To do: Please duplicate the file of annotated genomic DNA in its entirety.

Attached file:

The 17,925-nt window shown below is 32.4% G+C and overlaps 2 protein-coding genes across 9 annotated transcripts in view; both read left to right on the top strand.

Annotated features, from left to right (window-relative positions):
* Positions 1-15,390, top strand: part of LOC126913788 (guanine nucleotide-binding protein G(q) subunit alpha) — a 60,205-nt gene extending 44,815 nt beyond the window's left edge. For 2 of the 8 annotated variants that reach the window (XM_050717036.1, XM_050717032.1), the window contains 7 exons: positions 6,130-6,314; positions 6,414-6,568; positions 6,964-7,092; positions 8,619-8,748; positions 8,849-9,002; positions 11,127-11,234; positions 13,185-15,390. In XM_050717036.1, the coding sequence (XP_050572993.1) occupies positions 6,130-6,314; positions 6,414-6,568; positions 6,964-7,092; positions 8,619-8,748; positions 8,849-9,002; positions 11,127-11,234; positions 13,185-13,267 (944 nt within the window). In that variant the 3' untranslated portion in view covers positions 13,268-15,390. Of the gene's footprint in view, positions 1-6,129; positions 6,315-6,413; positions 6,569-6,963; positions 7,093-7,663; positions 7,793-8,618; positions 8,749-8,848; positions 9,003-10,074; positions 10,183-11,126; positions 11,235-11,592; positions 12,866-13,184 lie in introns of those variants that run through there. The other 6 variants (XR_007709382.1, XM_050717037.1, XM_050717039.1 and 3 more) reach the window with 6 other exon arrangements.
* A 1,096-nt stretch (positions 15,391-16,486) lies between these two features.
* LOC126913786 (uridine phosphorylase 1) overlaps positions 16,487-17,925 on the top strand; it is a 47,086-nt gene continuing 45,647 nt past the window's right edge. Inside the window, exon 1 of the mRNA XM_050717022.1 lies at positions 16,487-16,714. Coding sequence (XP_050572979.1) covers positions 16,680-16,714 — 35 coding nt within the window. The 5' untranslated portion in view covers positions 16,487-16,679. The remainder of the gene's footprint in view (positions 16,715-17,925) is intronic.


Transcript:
The 17,925-nt window shown below is 32.4% G+C and overlaps 2 protein-coding genes across 9 annotated transcripts in view; both read left to right on the top strand.

Annotated features, from left to right (window-relative positions):
* Positions 1-15,390, top strand: part of LOC126913788 (guanine nucleotide-binding protein G(q) subunit alpha) — a 60,205-nt gene extending 44,815 nt beyond the window's left edge. For 2 of the 8 annotated variants that reach the window (XM_050717036.1, XM_050717032.1), the window contains 7 exons: positions 6,130-6,314; positions 6,414-6,568; positions 6,964-7,092; positions 8,619-8,748; positions 8,849-9,002; positions 11,127-11,234; positions 13,185-15,390. In XM_050717036.1, the coding sequence (XP_050572993.1) occupies positions 6,130-6,314; positions 6,414-6,568; positions 6,964-7,092; positions 8,619-8,748; positions 8,849-9,002; positions 11,127-11,234; positions 13,185-13,267 (944 nt within the window). In that variant the 3' untranslated portion in view covers positions 13,268-15,390. Of the gene's footprint in view, positions 1-6,129; positions 6,315-6,413; positions 6,569-6,963; positions 7,093-7,663; positions 7,793-8,618; positions 8,749-8,848; positions 9,003-10,074; positions 10,183-11,126; positions 11,235-11,592; positions 12,866-13,184 lie in introns of those variants that run through there. The other 6 variants (XR_007709382.1, XM_050717037.1, XM_050717039.1 and 3 more) reach the window with 6 other exon arrangements.
* A 1,096-nt stretch (positions 15,391-16,486) lies between these two features.
* LOC126913786 (uridine phosphorylase 1) overlaps positions 16,487-17,925 on the top strand; it is a 47,086-nt gene continuing 45,647 nt past the window's right edge. Inside the window, exon 1 of the mRNA XM_050717022.1 lies at positions 16,487-16,714. Coding sequence (XP_050572979.1) covers positions 16,680-16,714 — 35 coding nt within the window. The 5' untranslated portion in view covers positions 16,487-16,679. The remainder of the gene's footprint in view (positions 16,715-17,925) is intronic.